African-American identity among women with a prior diagnosis of benign breast disease (BBD) is a significant risk factor for triple-negative breast cancer (TNBC), according to a study published in JAMA Oncology.1
Researchers conducted a retrospective analysis of data to examine whether African-American identity was associated with TNBC among women with a prior diagnosis of BBD.
Researchers evaluated data from 2588 African-American women and 3566 white American women between the ages of 40 and 70 years who had a biopsy-proven diagnosis of BBD. Care was found to be delivered “equitably” between the 2 groups of women based on case management, follow-up and treatment outcomes.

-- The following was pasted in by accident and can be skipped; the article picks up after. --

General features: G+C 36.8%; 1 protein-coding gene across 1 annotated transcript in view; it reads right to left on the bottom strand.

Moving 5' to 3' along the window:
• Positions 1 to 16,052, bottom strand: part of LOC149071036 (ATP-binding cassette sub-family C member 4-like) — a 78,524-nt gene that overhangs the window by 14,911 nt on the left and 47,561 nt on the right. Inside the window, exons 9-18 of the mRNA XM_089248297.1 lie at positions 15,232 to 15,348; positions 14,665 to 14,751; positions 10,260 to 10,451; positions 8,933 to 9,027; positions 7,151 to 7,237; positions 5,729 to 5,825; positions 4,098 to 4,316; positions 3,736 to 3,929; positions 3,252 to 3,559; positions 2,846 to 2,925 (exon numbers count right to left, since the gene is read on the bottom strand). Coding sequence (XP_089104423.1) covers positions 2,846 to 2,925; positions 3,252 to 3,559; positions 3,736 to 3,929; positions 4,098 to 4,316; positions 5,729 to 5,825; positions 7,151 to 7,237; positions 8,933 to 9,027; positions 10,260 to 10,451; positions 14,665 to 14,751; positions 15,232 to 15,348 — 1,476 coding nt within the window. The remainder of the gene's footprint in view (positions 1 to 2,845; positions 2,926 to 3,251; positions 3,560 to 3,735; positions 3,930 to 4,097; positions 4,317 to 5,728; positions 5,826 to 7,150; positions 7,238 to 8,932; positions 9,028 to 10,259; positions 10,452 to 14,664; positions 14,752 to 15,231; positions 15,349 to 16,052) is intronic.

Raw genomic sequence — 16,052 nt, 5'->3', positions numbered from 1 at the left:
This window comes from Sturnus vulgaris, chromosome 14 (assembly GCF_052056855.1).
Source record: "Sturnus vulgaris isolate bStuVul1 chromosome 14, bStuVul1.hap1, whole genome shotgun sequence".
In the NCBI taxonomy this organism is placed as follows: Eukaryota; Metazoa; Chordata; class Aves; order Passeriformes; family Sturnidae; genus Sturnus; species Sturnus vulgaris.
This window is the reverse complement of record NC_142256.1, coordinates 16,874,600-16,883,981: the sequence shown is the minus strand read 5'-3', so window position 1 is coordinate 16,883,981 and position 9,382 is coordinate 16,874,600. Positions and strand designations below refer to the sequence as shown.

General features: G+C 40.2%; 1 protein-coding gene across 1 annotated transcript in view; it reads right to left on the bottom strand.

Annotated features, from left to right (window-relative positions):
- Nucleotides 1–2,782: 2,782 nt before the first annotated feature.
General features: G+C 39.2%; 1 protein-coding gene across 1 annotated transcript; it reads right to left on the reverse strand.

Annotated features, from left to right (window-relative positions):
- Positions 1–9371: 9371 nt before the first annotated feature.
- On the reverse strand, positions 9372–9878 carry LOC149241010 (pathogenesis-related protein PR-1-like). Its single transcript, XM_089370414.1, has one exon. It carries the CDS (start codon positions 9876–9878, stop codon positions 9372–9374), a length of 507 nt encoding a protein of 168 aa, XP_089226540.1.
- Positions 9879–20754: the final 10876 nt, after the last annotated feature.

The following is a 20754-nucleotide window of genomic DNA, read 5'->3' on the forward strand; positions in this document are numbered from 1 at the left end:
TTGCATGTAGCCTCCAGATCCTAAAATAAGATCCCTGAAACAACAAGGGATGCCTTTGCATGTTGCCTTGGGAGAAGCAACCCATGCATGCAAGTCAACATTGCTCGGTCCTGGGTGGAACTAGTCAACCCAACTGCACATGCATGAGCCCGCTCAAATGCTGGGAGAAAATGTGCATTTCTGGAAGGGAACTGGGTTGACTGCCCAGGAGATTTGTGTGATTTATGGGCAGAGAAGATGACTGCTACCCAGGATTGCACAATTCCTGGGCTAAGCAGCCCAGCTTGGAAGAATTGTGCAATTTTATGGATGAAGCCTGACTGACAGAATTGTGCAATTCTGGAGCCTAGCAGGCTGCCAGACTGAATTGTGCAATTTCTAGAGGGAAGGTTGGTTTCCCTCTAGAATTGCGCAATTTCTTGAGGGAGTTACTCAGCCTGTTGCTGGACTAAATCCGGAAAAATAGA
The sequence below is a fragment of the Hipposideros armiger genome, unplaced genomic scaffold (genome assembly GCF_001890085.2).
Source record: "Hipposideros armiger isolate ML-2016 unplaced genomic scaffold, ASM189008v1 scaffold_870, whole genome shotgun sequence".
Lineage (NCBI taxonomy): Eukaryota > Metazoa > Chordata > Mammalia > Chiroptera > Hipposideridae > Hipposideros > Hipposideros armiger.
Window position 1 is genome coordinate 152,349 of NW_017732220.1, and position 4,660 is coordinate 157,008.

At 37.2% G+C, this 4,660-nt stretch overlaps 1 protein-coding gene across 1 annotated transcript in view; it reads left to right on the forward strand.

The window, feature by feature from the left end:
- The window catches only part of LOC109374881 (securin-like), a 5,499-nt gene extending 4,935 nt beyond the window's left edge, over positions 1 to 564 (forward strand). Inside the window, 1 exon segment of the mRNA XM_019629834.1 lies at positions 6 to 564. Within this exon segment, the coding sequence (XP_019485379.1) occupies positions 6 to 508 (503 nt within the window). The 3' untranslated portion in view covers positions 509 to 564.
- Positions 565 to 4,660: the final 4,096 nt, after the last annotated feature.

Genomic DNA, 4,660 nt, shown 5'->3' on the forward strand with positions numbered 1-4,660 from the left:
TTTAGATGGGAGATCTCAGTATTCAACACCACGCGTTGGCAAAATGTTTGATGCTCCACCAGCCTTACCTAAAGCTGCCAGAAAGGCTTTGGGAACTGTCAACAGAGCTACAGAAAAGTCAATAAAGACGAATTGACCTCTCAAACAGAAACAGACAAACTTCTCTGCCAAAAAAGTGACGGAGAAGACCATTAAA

Among African-American women, the 10-year probability estimate for the development of TNBC was 0.56% compared to 0.25% among Caucasian women.
A total of 103 African-American women (4.1%) and 143 Caucasian women (4%) had developed subsequent breast cancers, with over three-fourths of these cancers between the 2 groups being ductal carcinoma in situ or stage I.
Sixteen of 66 African-American women with subsequent invasive breast cancer and complete biomarker data had developed TNBC compared to 7 of 94 Caucasian women.
“This study is the largest analysis to date of TNBC in the context of racial/ethnic identity and BBD as risk factors,” the authors noted. “This finding suggests that African-American identity is associated with inherent susceptibility for TNBC pathogenetic pathways.”
- Newman LA, Stark A, Chitale D, et al. Association between benign breast disease in African American and white American women and subsequent triple-negative breast cancer. JAMA Oncol. 2016 Dec 22. doi:10.1001/jamaoncol.2016.5598 [Epub ahead of print]